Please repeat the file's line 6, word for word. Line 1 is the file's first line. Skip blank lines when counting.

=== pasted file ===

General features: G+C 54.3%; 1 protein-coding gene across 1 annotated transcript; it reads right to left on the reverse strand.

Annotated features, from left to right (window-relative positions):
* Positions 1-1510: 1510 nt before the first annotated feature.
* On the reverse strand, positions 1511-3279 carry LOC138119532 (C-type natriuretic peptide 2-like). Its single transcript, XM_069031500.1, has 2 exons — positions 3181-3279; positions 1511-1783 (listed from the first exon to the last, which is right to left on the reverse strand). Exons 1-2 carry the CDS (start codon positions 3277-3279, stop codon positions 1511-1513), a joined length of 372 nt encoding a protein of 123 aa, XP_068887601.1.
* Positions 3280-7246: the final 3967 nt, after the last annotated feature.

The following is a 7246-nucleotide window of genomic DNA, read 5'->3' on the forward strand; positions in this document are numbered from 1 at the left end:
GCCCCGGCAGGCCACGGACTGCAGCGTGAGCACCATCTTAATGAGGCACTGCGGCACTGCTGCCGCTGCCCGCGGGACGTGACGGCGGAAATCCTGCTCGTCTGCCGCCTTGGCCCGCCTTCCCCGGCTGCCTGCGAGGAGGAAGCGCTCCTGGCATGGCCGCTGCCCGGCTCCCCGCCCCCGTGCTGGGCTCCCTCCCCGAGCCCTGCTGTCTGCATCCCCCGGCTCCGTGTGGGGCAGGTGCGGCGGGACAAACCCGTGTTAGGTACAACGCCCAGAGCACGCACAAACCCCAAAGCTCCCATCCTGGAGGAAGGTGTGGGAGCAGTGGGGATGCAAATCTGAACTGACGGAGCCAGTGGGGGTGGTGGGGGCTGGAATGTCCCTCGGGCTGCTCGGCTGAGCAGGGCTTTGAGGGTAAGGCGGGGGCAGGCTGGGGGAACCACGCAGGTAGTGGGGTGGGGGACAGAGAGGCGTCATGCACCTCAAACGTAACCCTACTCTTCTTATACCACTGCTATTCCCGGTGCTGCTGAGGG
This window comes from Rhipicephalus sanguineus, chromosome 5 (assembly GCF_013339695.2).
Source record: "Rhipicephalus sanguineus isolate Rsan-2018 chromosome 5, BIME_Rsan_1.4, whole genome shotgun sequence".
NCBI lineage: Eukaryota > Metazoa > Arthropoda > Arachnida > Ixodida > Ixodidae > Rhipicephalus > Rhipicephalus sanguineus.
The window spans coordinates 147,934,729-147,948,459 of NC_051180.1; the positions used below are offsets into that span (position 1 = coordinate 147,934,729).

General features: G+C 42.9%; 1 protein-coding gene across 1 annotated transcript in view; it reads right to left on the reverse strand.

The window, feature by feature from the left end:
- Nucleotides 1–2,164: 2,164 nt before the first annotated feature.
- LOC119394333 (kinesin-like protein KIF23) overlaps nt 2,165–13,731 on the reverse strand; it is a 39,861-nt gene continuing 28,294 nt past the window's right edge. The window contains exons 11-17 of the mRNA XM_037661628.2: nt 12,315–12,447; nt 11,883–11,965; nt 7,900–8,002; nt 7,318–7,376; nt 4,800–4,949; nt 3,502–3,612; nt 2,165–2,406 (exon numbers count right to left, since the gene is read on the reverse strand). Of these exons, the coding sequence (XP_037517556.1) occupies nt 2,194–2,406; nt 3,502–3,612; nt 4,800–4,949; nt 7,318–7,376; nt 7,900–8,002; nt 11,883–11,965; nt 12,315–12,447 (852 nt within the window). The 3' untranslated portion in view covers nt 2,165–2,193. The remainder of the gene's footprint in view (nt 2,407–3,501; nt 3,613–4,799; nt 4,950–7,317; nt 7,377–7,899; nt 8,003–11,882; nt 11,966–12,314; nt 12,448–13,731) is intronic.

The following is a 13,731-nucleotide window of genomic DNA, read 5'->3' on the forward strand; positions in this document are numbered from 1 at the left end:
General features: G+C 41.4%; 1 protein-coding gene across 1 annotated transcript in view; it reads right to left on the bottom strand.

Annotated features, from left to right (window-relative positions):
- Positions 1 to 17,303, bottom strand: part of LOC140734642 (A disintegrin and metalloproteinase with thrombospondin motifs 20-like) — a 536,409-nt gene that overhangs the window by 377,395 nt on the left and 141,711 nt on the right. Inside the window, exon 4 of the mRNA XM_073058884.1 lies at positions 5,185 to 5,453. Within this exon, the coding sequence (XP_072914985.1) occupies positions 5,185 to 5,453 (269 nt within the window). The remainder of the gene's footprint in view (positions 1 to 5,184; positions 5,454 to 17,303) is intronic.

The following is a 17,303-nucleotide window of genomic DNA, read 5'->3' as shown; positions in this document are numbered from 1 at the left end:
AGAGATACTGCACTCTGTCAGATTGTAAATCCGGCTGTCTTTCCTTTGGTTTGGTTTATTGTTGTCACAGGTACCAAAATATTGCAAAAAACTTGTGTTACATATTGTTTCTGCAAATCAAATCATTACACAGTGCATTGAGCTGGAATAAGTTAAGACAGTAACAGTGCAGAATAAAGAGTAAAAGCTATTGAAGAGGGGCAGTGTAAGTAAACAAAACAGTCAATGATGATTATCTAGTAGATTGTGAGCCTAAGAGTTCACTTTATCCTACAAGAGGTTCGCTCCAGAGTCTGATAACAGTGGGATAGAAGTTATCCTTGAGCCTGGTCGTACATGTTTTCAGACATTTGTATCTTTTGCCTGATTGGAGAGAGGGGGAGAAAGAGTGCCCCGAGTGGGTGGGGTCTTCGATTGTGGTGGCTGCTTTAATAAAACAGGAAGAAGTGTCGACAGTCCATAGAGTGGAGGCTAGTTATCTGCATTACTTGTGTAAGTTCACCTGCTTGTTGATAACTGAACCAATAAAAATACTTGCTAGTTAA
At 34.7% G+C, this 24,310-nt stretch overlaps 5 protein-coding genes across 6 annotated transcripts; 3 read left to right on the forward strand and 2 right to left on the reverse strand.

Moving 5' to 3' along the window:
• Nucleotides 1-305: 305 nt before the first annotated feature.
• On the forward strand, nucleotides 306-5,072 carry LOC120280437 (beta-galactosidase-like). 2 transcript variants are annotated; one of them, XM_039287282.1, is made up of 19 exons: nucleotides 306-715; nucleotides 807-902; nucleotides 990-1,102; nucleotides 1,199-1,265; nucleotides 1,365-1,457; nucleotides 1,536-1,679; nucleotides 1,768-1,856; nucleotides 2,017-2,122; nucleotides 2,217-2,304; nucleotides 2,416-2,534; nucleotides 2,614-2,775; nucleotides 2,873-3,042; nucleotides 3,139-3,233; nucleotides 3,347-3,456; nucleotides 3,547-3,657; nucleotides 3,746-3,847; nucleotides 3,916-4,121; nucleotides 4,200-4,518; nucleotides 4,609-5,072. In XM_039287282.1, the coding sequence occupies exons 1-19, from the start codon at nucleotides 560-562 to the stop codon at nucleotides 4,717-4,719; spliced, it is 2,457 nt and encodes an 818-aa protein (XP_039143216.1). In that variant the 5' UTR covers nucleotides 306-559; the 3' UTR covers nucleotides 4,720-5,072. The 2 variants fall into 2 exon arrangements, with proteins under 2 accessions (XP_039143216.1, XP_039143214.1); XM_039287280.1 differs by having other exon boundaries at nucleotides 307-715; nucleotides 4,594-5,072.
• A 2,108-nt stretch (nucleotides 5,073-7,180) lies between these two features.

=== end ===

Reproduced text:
The following is a 7246-nucleotide window of genomic DNA, read 5'->3' on the forward strand; positions in this document are numbered from 1 at the left end: